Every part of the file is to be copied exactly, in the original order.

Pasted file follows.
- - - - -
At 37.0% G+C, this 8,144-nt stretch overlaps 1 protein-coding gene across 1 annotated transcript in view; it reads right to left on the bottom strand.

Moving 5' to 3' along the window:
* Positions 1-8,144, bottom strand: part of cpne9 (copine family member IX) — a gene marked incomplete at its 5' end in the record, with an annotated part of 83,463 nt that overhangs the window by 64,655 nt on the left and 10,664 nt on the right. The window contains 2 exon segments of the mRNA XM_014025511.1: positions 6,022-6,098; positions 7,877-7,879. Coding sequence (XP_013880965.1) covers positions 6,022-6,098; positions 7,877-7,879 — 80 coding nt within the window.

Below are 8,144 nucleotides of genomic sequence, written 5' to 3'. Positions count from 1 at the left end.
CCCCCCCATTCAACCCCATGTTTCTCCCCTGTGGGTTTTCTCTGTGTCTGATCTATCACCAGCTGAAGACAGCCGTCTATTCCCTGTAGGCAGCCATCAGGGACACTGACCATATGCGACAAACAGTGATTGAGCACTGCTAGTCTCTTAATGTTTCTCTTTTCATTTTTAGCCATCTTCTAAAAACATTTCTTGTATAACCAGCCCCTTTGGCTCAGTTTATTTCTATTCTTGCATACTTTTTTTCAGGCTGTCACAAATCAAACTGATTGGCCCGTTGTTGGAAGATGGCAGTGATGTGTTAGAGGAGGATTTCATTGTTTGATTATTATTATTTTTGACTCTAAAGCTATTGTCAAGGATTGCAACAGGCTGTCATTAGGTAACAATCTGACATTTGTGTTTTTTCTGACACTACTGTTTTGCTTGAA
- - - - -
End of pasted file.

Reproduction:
At 37.0% G+C, this 8,144-nt stretch overlaps 1 protein-coding gene across 1 annotated transcript in view; it reads right to left on the bottom strand.

Moving 5' to 3' along the window:
* Positions 1-8,144, bottom strand: part of cpne9 (copine family member IX) — a gene marked incomplete at its 5' end in the record, with an annotated part of 83,463 nt that overhangs the window by 64,655 nt on the left and 10,664 nt on the right. The window contains 2 exon segments of the mRNA XM_014025511.1: positions 6,022-6,098; positions 7,877-7,879. Coding sequence (XP_013880965.1) covers positions 6,022-6,098; positions 7,877-7,879 — 80 coding nt within the window.

Below are 8,144 nucleotides of genomic sequence, written 5' to 3'. Positions count from 1 at the left end.
CCCCCCCATTCAACCCCATGTTTCTCCCCTGTGGGTTTTCTCTGTGTCTGATCTATCACCAGCTGAAGACAGCCGTCTATTCCCTGTAGGCAGCCATCAGGGACACTGACCATATGCGACAAACAGTGATTGAGCACTGCTAGTCTCTTAATGTTTCTCTTTTCATTTTTAGCCATCTTCTAAAAACATTTCTTGTATAACCAGCCCCTTTGGCTCAGTTTATTTCTATTCTTGCATACTTTTTTTCAGGCTGTCACAAATCAAACTGATTGGCCCGTTGTTGGAAGATGGCAGTGATGTGTTAGAGGAGGATTTCATTGTTTGATTATTATTATTTTTGACTCTAAAGCTATTGTCAAGGATTGCAACAGGCTGTCATTAGGTAACAATCTGACATTTGTGTTTTTTCTGACACTACTGTTTTGCTTGAA